On the latest episode of The Tonight Show Starring Jimmy Fallon, there was a surprise guest who joined Fallon in his attempt to slow jam the news. Slow jam? That's when you gently croon the news headlines while a calming blues track played in the background.

The surprise guest was outgoing US President Barack Obama, who has less than eight months left in his Presidency. The duo decided to look back at Obama's eight years in office and mostly talk about his successes. In a hilarious skit the President and Fallon busted out some smooth rhymes to groovy tunes.

One of the studio musicians sings, "He created tonnes of jobs for you and me. And he's got one more left for Hi-la-ree."

Referring to his policies on medical aid, same sex marriages and clean energy, the President jammed, "In short, climate change is real. Medical care is affordable. And love is love."

Fallon responded, "When Republicans gave him lemons, he made so much lemonade, Beyonce started calling him Baracky with the good hair."

When another singer wished he could stay for a third term, Obama said, "No, be no third term. I can't stay forever. Besides, Daddy's got a Hawaiian vacation booked in about 223 days. But, who's counting?"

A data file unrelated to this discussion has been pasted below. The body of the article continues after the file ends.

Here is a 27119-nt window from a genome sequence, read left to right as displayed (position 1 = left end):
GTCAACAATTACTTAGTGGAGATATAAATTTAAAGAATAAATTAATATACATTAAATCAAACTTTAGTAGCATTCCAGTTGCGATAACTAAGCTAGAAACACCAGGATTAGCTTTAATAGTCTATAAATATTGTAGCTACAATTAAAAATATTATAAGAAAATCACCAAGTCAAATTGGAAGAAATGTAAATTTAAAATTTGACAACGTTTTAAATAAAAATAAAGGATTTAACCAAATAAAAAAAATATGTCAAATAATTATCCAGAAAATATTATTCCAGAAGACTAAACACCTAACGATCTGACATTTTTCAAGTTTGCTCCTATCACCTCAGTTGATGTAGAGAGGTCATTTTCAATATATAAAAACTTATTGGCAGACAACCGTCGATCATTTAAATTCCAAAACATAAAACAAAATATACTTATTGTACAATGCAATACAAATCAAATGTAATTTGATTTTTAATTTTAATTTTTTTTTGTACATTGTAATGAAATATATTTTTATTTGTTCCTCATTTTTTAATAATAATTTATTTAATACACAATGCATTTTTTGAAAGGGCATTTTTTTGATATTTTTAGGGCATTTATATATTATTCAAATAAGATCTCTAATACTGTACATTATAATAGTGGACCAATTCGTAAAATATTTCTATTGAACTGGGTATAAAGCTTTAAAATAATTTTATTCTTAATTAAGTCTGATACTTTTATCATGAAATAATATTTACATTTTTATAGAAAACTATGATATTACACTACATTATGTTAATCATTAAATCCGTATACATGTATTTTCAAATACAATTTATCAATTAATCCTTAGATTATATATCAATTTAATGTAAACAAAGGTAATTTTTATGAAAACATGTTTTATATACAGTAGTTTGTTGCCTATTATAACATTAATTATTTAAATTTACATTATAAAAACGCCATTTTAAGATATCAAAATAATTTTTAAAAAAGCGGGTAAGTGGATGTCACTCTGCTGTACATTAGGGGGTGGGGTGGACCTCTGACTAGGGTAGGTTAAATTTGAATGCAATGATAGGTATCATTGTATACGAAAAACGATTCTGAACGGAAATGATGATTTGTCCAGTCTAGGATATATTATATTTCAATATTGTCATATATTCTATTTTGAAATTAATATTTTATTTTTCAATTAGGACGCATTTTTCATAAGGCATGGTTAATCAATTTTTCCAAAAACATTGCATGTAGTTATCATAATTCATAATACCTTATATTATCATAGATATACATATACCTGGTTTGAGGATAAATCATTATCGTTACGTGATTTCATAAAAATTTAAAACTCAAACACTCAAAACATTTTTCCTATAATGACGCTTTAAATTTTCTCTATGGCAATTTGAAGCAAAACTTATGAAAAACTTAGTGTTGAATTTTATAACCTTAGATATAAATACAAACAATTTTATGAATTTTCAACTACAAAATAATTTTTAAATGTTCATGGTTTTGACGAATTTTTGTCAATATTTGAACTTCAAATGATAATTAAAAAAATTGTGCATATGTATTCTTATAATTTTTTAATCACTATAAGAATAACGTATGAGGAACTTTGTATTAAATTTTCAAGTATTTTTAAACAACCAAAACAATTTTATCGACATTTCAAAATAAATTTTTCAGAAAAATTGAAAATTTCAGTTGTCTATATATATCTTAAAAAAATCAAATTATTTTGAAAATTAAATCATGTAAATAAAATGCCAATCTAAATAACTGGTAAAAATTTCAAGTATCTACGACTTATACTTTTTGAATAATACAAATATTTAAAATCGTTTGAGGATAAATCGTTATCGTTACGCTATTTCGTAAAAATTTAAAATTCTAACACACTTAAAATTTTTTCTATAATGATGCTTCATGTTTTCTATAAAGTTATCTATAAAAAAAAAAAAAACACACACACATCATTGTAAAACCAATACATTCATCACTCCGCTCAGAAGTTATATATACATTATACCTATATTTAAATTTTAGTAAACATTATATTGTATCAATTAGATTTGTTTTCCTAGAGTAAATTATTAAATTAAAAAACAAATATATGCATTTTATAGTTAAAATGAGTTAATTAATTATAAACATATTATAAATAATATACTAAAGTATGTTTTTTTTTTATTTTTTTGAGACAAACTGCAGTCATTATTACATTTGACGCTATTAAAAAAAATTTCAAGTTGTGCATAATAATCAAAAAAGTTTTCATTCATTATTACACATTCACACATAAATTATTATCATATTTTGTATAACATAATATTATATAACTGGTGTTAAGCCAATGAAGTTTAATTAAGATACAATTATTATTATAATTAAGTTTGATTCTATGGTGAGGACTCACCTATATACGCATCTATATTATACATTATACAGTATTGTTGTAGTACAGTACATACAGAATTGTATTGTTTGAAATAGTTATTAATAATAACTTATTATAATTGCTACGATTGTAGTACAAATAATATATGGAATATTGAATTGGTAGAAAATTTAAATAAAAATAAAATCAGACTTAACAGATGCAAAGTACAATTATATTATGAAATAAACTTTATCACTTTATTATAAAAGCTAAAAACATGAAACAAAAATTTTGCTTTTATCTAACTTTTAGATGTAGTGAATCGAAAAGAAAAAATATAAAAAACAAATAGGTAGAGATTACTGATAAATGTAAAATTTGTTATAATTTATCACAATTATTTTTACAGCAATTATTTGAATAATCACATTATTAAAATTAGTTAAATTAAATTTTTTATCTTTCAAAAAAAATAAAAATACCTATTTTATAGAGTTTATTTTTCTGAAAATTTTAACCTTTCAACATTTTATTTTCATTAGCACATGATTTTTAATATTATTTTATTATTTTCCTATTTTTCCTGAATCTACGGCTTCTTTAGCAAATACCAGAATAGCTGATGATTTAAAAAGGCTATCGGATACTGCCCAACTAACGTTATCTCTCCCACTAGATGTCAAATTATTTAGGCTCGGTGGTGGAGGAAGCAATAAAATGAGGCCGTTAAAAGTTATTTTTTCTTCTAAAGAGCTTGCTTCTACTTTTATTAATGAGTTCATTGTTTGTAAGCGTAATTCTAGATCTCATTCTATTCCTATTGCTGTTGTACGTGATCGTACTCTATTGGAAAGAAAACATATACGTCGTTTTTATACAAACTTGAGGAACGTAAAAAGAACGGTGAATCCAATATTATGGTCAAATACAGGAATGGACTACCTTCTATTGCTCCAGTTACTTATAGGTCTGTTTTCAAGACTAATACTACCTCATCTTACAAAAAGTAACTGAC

He continued, "I know some of the Presidential candidates have been critical of my foreign policy but I don't want to name any names."

"Talking about Donald Trump," a background singer chimed.

Prompting Fallon to say, "Mr President, since you are here, I got to ask, have you been watching all the election coverage this week about Donald Trump?"

"No, but I have been watching my new favourite show – Orange is not the new black."

He even employed his signature Presidential double mic drop.

In the sit down interview following the performance, Obama responded to the news of Trump's being the Republican nominee: "But the truth is I am actually worried about the Republican Party. This country works when you have two parties that are serious and trying to solve problems. And they've got philosophical differences and they have fierce debates and they argue and they contest elections. But at the end of the day, what you want is a healthy two-party system. You want the Republican nominee to be somebody who could do the job if they win."

Of Hillary Clinton, he said, "It was a healthy thing for the Democratic Party to have a contested primary and I thought that Bernie Sanders brought enormous energy and his new ideas and he pushed the party and challenged them. I thought it made Hillary a better candidate. I think she is whip smart. She is tough and she deeply cares about working people and putting kids through school and making sure we're growing our economy and so my hope is is that over the next couple of weeks we're able to pull things together."